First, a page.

There are various technical challenges that industry is working to overcome. And there are limitations to the 3D printing in general. For one, says Rader, when you are working with a 3D printed device, you have to be able to measure the internal cavity. But since each part is printed individually, you cannot use destructive testing or batch testing. For example, consider the tubes that reduce scatter in CT and MRI scanners. These long, thin tubes are created for patient scanning and they are critical to producing a clear image. “So you make these very long, thin tubes, with a challenging aspect ratio – they are a thousand times longer than they are wide.” How do you check the channel, which may be 50 to 100 microns wide?
“It seems like a complex problem,” says Rader. But there is a solution, and Rader says quality assurance simply needs to be aware that the options exist. “You can do acoustic imaging, X-ray based metrology, and CT scanning to visually inspect the internal structures.” Rader says eventually he’d like to see a vision system monitoring part build while it is in the printer. “That’s where we are headed.”
Suppliers such as The Tech Group recommend CT scanner inspection of 3D printed parts, and OEMs might want to consider purchasing a part scanner, depending on their individual needs.
For McDaniel, however, the real problem is not the engineering issues or the metrology challenges, but the need for consistent and better standards. “The biggest challenge right now is the lack of standards and common protocols.”
A question of language
“There are at least five different standards-development organizations working to create these documents,” says McDaniel. “Our big challenge is going to be coordinate as accurately and as quickly as possible, to build evidence for printing in medicine,” she says.
“Right now, at most hospitals, protocols and standards are up to the physician. Right now we have no common language,” she says.
Rader agrees. “Engineers and manufacturers speak a language of machines, materials, tolerances, engineering concepts for stress and strain. Doctors speak a language of, ‘Here is what I want to do and here is the problem that my patient has and I just want to fix it.’” Rader says it takes a tremendous amount of effort, regardless of the manufacturing technology, to bridge the language gap.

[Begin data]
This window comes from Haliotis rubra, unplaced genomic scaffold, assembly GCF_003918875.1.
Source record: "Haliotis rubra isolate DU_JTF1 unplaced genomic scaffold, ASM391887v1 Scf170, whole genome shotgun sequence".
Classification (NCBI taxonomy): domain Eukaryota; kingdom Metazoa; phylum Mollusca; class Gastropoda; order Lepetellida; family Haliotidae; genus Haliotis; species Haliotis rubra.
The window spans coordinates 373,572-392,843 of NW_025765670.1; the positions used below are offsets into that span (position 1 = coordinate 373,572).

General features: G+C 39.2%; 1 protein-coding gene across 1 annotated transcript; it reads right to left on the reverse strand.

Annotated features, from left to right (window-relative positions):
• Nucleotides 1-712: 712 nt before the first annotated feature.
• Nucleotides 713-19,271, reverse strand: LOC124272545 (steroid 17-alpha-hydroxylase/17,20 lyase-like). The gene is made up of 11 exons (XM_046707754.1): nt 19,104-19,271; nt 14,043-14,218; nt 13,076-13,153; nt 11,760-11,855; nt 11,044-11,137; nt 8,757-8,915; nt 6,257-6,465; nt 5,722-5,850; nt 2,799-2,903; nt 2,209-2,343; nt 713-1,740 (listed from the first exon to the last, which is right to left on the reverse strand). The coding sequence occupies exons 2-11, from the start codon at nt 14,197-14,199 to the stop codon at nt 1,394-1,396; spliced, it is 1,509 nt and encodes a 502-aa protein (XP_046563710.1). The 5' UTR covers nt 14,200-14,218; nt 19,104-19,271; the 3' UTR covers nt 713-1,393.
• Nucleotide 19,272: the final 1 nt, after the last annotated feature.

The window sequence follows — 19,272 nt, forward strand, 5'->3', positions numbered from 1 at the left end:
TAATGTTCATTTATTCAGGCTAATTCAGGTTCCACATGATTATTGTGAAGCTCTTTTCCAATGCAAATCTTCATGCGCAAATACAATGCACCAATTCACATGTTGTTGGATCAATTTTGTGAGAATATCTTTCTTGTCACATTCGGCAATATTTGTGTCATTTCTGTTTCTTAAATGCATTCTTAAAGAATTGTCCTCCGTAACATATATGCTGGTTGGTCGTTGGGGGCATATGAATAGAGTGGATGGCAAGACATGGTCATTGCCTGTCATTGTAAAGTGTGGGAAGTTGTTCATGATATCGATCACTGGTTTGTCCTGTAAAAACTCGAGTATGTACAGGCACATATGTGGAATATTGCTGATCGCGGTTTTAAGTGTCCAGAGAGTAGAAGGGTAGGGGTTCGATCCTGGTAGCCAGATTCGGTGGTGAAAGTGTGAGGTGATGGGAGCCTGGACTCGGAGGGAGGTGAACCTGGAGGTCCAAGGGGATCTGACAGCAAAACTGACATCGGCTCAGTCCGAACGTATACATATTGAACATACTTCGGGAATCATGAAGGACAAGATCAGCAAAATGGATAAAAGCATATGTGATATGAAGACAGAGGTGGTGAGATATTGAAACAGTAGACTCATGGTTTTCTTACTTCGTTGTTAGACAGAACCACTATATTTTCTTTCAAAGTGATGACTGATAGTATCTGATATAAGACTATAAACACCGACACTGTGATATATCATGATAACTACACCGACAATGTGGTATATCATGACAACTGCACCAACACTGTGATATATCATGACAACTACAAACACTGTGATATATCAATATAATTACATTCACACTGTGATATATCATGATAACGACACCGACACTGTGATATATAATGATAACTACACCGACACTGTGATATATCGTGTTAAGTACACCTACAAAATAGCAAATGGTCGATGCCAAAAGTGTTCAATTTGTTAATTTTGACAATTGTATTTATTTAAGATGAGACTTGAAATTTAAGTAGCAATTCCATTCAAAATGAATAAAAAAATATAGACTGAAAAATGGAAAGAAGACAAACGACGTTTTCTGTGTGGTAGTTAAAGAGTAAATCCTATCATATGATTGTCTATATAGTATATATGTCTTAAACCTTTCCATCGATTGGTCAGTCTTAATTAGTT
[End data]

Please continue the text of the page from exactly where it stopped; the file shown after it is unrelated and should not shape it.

Building a case for outcomes
In the grand scheme, Rader notes, only two things count: Economics and outcomes. “We have to make outcomes better and better,” and more importantly, McDaniel points out, we have to be able to show it.
McDaniel also notes that data collection and setting standards for that data are going to be a challenge. “We need to answer the question of what data should be collected,” she says. For example, she says with the surgical cutting guides mentioned earlier, CMS will need to understand the cost and time savings, as well as the improved outcomes. Right now, she says, “the channels of communication are too distributed and there is not enough data for regulations or for reimbursement.”
This type of data collection needs to be specified for all finished devices, but Rader says that’s no different from any manufacturing process, such as injection molding. The process is ongoing.
McDaniel says she is currently expecting the radiology group to already have standards for data “but integrating that into software and printing recommendations is difficult.” McDaniel also mentions that there are 30-40 standards confirmed or in development from various standards development organizations. “It’s not too much, because the technology area is so diverse,” she says. “There are multiple uses, materials, and functions.”
Both SME and Stratasys support collaboration with AmericaMakes, which has developed the Additive Manufacturing Technology Roadmap to identify measurable and meaningful challenges that, when met, promote inquiry, knowledge-sharing, and technical advances across the industry.